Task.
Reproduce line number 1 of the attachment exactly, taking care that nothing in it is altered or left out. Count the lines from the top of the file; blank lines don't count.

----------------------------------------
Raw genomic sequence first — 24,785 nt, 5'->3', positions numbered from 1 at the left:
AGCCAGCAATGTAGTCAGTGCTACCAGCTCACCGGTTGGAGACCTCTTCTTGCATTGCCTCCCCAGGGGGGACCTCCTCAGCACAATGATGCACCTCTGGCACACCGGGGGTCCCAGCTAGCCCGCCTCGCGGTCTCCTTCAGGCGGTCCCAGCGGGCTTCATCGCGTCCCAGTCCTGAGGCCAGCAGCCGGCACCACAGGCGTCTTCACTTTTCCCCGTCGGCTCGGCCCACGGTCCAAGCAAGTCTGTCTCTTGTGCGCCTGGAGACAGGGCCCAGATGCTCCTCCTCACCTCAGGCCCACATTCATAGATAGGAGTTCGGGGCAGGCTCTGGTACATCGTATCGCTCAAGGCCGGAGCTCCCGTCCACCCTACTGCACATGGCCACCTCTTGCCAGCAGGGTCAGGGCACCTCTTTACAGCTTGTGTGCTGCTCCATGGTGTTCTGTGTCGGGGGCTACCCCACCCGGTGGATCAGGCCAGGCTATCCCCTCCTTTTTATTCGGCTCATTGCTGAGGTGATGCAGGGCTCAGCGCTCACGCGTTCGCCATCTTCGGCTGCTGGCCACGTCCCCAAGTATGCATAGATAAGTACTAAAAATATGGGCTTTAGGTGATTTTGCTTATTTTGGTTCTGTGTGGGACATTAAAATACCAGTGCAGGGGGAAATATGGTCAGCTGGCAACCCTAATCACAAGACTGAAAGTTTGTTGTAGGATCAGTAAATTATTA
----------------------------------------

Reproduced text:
Raw genomic sequence first — 24,785 nt, 5'->3', positions numbered from 1 at the left: